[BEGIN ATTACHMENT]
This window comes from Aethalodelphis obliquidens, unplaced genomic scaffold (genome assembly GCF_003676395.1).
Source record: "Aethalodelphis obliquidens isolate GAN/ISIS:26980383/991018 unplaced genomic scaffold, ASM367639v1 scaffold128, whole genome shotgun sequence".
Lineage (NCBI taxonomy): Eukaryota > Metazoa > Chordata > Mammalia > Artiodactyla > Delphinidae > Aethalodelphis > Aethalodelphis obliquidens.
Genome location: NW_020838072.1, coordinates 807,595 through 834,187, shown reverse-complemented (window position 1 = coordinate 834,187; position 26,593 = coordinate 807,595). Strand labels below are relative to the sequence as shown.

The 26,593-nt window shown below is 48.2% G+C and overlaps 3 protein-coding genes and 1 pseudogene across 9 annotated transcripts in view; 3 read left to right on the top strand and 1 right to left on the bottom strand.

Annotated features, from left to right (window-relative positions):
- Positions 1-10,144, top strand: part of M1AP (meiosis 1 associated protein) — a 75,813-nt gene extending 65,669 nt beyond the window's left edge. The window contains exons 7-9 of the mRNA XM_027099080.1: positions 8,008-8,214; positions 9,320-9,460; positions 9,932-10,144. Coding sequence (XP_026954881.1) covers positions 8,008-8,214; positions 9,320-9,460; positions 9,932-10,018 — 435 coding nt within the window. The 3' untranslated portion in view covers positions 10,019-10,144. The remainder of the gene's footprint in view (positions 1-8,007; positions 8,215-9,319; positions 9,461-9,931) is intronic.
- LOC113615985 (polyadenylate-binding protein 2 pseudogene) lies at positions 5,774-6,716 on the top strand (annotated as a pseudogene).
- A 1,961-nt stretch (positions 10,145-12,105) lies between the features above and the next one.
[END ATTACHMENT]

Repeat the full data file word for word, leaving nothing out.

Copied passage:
This window comes from Aethalodelphis obliquidens, unplaced genomic scaffold (genome assembly GCF_003676395.1).
Source record: "Aethalodelphis obliquidens isolate GAN/ISIS:26980383/991018 unplaced genomic scaffold, ASM367639v1 scaffold128, whole genome shotgun sequence".
Lineage (NCBI taxonomy): Eukaryota > Metazoa > Chordata > Mammalia > Artiodactyla > Delphinidae > Aethalodelphis > Aethalodelphis obliquidens.
Genome location: NW_020838072.1, coordinates 807,595 through 834,187, shown reverse-complemented (window position 1 = coordinate 834,187; position 26,593 = coordinate 807,595). Strand labels below are relative to the sequence as shown.

The 26,593-nt window shown below is 48.2% G+C and overlaps 3 protein-coding genes and 1 pseudogene across 9 annotated transcripts in view; 3 read left to right on the top strand and 1 right to left on the bottom strand.

Annotated features, from left to right (window-relative positions):
- Positions 1-10,144, top strand: part of M1AP (meiosis 1 associated protein) — a 75,813-nt gene extending 65,669 nt beyond the window's left edge. The window contains exons 7-9 of the mRNA XM_027099080.1: positions 8,008-8,214; positions 9,320-9,460; positions 9,932-10,144. Coding sequence (XP_026954881.1) covers positions 8,008-8,214; positions 9,320-9,460; positions 9,932-10,018 — 435 coding nt within the window. The 3' untranslated portion in view covers positions 10,019-10,144. The remainder of the gene's footprint in view (positions 1-8,007; positions 8,215-9,319; positions 9,461-9,931) is intronic.
- LOC113615985 (polyadenylate-binding protein 2 pseudogene) lies at positions 5,774-6,716 on the top strand (annotated as a pseudogene).
- A 1,961-nt stretch (positions 10,145-12,105) lies between the features above and the next one.